Managers try to set goals for their employees that are developed with the best of intentions, but the real world is fraught with many examples where these have turned disastrous. This article focuses on how to work with employees to mutually set goals, consider negative ramifications and take actions that include ethical considerations to really achieve the desired results. When this is unclear, this can lead to unexpected and negative results.
Managers often provide financial incentives for various activities for their employees. These are often formulated with the best of intentions, but in the end, employees often focus on the incentive and not the client’s needs. When this happens, the result is a real disaster. Here are just two well knows examples.
- 1990’s Sears auto gave hourly sales goals. This resulted in unneeded repairs and overcharges. As a result, Sears’ reputation suffered for years.
- Enron bonuses for meeting challenging revenue goals. The impact was fraud and Enron went out of business
What went wrong? Goals need to be specific, measurable, achievable, relevant, and timely. These goals met all of these criteria, but they missed some critical points. These were,
where did these goals fit in with the values purportedly of the company, and were they discussed with employees to modify the goals when considering values?
How did customer satisfaction, employee satisfaction, leadership development, and training fit into the goals for revenue? They didn’t. How did corporate values fit into the goals? They didn’t. So, what can be done to ensure goals are clearly thought out and they do consider other elements beyond the bottom line when negotiating on behalf of the company? Three points to consider when setting goals related to negotiations are to have a clear focus, seriously consider ethics, and have a collaborating perspective over competition for the best results.
Have a clear focus
When the focus is on the bottom line as was presented in the two major failures above, employees responded as you might expect. To narrow of a focus is not healthy for any organization or negotiation. Yes, there is a bottom line with a Best Alternative to a Negotiated Agreement (BATNA). That is if BATNA is not met it is better to walk away from the deal. However, besides the dollar amount what are other considerations going forward? Consider, a host of items such as:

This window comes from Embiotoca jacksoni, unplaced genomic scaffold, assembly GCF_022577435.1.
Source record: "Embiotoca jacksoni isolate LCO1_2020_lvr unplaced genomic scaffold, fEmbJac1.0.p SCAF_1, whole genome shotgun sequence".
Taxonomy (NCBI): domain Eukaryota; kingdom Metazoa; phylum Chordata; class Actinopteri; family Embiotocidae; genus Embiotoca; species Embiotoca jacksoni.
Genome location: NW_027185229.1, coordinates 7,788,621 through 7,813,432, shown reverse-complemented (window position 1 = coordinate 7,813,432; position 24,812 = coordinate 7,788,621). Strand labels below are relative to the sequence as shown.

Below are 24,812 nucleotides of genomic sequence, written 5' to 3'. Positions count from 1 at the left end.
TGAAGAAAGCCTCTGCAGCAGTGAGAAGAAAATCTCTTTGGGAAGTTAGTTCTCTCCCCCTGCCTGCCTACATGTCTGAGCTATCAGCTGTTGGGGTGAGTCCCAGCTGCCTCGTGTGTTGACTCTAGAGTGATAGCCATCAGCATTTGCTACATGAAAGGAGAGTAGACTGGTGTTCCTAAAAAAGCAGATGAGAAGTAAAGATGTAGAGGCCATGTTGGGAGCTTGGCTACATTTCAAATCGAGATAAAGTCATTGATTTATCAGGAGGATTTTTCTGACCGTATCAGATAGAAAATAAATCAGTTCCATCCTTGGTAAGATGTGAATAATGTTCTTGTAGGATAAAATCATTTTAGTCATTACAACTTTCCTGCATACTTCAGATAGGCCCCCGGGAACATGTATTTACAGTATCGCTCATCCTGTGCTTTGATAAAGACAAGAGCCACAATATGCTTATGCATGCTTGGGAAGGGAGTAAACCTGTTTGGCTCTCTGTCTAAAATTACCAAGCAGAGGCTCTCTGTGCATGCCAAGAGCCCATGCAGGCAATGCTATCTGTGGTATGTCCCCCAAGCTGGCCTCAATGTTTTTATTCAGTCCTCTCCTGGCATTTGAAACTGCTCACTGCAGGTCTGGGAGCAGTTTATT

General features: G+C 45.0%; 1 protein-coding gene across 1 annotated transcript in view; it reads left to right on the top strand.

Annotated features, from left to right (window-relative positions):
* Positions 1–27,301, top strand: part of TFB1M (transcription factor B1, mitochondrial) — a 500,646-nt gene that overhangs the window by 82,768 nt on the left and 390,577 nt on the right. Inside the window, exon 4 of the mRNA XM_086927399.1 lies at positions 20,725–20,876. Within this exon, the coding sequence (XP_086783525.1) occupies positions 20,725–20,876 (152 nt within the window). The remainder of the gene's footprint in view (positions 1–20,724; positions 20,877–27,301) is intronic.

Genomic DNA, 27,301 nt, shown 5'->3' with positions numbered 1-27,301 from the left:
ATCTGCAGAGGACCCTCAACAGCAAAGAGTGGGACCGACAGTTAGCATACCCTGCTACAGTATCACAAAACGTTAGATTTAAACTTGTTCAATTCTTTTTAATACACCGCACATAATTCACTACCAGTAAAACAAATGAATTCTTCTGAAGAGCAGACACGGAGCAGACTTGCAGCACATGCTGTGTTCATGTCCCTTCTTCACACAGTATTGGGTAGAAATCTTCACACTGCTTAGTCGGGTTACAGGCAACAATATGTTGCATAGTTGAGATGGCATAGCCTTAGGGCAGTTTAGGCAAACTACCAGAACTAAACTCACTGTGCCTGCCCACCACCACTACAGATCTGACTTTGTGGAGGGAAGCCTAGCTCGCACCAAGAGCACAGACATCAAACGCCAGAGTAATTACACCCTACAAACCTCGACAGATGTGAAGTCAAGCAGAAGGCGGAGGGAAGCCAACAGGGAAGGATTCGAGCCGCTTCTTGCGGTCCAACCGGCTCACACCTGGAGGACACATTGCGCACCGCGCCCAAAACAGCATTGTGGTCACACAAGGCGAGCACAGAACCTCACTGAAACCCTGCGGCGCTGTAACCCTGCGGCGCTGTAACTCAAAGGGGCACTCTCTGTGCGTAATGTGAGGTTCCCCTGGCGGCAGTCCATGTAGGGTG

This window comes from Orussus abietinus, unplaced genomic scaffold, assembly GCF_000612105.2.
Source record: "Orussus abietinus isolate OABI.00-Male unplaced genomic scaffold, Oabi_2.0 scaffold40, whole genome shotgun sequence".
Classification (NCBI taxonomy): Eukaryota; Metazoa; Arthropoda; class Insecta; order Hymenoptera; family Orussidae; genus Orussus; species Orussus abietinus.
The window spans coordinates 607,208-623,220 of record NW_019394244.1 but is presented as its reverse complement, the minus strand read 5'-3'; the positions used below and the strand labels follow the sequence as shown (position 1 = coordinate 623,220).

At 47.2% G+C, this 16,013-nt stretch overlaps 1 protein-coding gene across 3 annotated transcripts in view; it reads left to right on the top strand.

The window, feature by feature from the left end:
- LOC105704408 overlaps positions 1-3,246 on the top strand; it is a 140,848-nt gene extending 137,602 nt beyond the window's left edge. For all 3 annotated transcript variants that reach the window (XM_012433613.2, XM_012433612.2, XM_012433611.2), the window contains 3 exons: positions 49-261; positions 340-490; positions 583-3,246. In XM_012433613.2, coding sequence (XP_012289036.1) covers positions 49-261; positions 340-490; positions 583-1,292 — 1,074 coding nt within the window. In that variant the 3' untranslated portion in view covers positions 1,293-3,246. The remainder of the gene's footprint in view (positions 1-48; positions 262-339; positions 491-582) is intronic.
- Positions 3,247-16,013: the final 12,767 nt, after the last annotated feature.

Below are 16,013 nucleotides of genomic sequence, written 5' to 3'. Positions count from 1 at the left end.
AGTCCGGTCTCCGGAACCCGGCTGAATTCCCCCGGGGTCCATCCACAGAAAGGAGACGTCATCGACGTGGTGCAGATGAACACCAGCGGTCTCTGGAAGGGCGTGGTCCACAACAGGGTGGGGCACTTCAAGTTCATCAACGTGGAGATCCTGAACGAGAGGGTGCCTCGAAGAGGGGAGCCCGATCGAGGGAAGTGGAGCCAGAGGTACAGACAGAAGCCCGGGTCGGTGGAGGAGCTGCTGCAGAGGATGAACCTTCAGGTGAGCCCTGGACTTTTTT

- How will employees view the result?
- How will the other party view the agreement?
- What about other customers?
- How will other stakeholders including vendors view the results?
- What about the public?
- Might there be future contracts?
- What about relationships with competitors?
- Are short term results negatively impacting long term impacts?
- Will this improve customer satisfaction?
- Will this improve employee satisfaction?
- What does this say about leadership?
- Is there an impact on employee development?
- What does this say about our mission, vision and values?
It is relevant to look beyond the bottom line. Within the organization how will the result be perceived looking up, down and laterally on the organization chart? How about outside the organization? How the negotiated result may be perceived by vendors, customers and other stakeholders? What are the ethical implications?
Before moving on consider the culture of your organization and whether the anticipated results fit within your corporate culture and the culture’s tolerance for risk.
Seriously consider ethics
What does this mean? Negotiators need to focus on not only on the end result, but also on the means to get there. There are two major areas of consideration.
- may lie or make false promises, and